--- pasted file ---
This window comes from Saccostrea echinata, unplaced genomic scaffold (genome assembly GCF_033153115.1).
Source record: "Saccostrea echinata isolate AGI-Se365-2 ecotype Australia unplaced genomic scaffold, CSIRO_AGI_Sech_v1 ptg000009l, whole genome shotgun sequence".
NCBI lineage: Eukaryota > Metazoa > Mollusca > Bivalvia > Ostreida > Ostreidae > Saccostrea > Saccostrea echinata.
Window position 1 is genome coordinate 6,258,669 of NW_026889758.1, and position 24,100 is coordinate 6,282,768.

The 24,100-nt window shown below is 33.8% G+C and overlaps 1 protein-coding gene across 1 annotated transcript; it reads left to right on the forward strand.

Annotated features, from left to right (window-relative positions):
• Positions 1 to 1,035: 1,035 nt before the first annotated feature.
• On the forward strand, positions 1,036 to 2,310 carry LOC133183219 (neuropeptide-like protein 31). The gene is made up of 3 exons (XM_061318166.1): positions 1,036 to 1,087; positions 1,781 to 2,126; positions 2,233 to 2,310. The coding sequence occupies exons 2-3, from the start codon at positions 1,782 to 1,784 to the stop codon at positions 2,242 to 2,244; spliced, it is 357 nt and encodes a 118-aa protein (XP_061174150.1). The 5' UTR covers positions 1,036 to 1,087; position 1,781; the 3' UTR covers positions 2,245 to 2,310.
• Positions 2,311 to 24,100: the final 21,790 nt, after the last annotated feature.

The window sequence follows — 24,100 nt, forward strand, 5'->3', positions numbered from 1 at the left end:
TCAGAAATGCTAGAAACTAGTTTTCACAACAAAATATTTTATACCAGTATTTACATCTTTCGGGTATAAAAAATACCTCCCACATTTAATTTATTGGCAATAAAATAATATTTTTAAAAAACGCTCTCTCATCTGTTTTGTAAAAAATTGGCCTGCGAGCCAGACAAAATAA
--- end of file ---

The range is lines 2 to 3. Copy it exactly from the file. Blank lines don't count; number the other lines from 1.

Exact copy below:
Source record: "Saccostrea echinata isolate AGI-Se365-2 ecotype Australia unplaced genomic scaffold, CSIRO_AGI_Sech_v1 ptg000009l, whole genome shotgun sequence".
NCBI lineage: Eukaryota > Metazoa > Mollusca > Bivalvia > Ostreida > Ostreidae > Saccostrea > Saccostrea echinata.